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NJ Worker Misclassification Now Carries New Penalties 

Here's What You Need to Know

 

Has NJ Enacted New Additional Legislation Regarding Worker Misclassification?

Yes - Governor Phil Murphy signed a new legislative package on January 20, 2020 addressing worker misclassification.

 

What Are the Primary Goals of New Laws?

The bills are aimed at preventing employee misclassification in businesses by allowing stop-work orders against employers violating state wage, benefit, and tax law; providing assessment of penalties for violations in connection with misclassification of employees; and requiring employers to post a notice for their employees regarding employee misclassification, among others.  While most businesses don’t intentionally misclassify workers, it’s easy to do if you don’t understand what makes up New Jersey’s “ABC Test” for classifying workers.

 

What is the “ABC Test” of Worker Misclassification?

Per New Jersey Unemployment Compensation Law, a worker should be considered an employee unless all the following circumstances apply:

  1. The individual has been and will continue to be free from control or direction over the performance of work performed, both under contract of service and in fact; and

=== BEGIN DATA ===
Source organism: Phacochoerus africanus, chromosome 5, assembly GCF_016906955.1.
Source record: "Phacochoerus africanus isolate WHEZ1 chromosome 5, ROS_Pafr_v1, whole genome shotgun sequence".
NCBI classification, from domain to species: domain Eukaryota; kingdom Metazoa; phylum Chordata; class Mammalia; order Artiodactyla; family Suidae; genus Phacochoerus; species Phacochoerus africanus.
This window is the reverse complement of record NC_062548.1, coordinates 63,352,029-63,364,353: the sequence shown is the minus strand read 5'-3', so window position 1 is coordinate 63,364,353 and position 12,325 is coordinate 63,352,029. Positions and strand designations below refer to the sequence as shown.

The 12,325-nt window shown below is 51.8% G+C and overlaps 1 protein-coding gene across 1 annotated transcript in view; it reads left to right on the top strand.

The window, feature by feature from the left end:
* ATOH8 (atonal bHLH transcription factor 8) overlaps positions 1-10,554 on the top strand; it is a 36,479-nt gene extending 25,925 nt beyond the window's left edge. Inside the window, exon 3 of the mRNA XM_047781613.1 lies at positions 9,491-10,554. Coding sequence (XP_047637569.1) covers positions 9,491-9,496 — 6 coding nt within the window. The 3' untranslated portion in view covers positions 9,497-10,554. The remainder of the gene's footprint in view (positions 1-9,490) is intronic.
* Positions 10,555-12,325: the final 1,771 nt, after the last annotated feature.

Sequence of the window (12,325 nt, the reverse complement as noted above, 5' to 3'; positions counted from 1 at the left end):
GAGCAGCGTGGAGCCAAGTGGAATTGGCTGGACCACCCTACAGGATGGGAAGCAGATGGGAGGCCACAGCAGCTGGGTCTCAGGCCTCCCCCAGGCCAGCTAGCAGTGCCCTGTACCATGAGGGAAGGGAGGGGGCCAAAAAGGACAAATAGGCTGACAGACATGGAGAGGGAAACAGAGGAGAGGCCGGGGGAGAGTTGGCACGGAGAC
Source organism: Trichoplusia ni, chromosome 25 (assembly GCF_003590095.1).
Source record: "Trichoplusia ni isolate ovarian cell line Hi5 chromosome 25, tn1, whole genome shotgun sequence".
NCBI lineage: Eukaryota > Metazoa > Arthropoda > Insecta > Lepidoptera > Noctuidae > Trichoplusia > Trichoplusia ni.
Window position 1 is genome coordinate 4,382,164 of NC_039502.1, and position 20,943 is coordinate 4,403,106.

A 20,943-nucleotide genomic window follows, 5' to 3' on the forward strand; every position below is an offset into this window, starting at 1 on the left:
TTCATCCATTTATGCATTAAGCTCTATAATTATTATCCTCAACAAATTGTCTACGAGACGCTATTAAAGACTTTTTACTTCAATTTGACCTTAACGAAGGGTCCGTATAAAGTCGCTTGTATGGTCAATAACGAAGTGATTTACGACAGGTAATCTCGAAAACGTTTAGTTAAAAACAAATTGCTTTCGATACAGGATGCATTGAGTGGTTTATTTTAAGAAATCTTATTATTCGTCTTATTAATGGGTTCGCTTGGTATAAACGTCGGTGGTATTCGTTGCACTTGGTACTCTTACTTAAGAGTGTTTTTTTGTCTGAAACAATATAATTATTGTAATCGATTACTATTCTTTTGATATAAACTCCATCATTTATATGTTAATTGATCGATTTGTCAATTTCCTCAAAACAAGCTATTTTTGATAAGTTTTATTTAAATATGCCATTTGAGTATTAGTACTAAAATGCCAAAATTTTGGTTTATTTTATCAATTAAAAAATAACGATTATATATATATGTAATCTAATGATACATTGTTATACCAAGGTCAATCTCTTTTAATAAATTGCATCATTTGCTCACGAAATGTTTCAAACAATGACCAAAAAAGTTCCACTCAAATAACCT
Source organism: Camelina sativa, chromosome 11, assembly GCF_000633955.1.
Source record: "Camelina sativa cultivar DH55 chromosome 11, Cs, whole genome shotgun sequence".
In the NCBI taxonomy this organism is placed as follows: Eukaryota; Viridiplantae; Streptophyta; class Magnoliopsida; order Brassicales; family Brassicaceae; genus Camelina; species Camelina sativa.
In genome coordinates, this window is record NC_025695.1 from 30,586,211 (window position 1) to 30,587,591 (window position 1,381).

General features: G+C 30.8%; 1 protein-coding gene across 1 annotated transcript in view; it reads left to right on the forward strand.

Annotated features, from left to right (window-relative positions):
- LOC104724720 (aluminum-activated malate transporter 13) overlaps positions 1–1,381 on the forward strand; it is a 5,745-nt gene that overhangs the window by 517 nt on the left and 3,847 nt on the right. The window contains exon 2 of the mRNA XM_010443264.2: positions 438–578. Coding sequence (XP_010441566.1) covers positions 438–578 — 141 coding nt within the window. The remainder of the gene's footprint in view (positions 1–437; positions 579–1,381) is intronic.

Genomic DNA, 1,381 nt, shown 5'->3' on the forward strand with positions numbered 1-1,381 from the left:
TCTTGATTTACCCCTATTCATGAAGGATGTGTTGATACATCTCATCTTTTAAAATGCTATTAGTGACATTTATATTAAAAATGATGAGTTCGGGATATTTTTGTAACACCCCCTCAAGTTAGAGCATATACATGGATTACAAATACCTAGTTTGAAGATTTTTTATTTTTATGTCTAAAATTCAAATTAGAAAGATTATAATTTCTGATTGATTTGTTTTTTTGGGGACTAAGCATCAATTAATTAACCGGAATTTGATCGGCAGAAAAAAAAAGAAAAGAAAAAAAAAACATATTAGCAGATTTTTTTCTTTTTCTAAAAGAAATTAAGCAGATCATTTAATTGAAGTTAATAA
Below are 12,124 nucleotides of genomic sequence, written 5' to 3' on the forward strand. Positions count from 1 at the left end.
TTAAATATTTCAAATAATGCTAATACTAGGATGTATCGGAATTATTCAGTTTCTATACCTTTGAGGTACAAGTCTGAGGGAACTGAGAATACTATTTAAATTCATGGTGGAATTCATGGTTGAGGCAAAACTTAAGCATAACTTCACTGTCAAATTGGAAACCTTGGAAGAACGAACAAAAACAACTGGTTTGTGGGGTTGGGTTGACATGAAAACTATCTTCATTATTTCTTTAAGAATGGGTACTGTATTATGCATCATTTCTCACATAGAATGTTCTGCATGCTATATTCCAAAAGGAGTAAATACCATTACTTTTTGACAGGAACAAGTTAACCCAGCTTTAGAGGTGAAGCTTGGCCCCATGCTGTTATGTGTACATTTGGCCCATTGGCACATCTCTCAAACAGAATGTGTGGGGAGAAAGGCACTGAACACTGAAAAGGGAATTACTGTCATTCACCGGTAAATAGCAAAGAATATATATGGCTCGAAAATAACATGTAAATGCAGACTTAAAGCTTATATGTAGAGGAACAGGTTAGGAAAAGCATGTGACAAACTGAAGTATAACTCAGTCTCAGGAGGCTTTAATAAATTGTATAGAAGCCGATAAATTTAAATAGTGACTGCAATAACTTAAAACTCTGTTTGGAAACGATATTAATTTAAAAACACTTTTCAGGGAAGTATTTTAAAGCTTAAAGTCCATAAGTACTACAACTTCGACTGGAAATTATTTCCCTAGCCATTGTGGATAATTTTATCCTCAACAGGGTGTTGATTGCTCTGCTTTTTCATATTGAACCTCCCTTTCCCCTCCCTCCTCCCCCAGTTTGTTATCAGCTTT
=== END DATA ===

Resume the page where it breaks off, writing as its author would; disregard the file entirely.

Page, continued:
2. The work is either outside the usual course of the business for which such service is performed, or the work is performed outside of all the places of business of the enterprise for which such service is performed; and
  3. The individual is customarily engaged in an independently established trade, occupation, profession or business.

Employers must understand that once an individual provides remunerated services, this constitutes employment, unless the services are exempt or the statutory requirements for the ABC test have been met.

 

What New Bills Have Been Signed Into Law?

A5838 - Enables the state labor department to issue a “stop-work order” against any business that violates the wage and hour laws by misclassifying workers.

A5839 - Concerns penalties for misclassification of employees and includes an administrative misclassification penalty to be no less than $250 up to as much as $1,000 per misclassified employee.

A5840 - Concerns joint liability for payment of employer tax law i.e. employer and labor contractor would both be jointly liable for worker classification and equally liable for penalties.

A5843 - Requires employers to post notice for employees on employee misclassification.

S4226
- Permits Department of Labor and Workforce Development to post information of person who violates State wage, benefit and tax laws.

S4228 -
Concerns tax data sharing between State Treasury and Department of Labor and Workforce Development.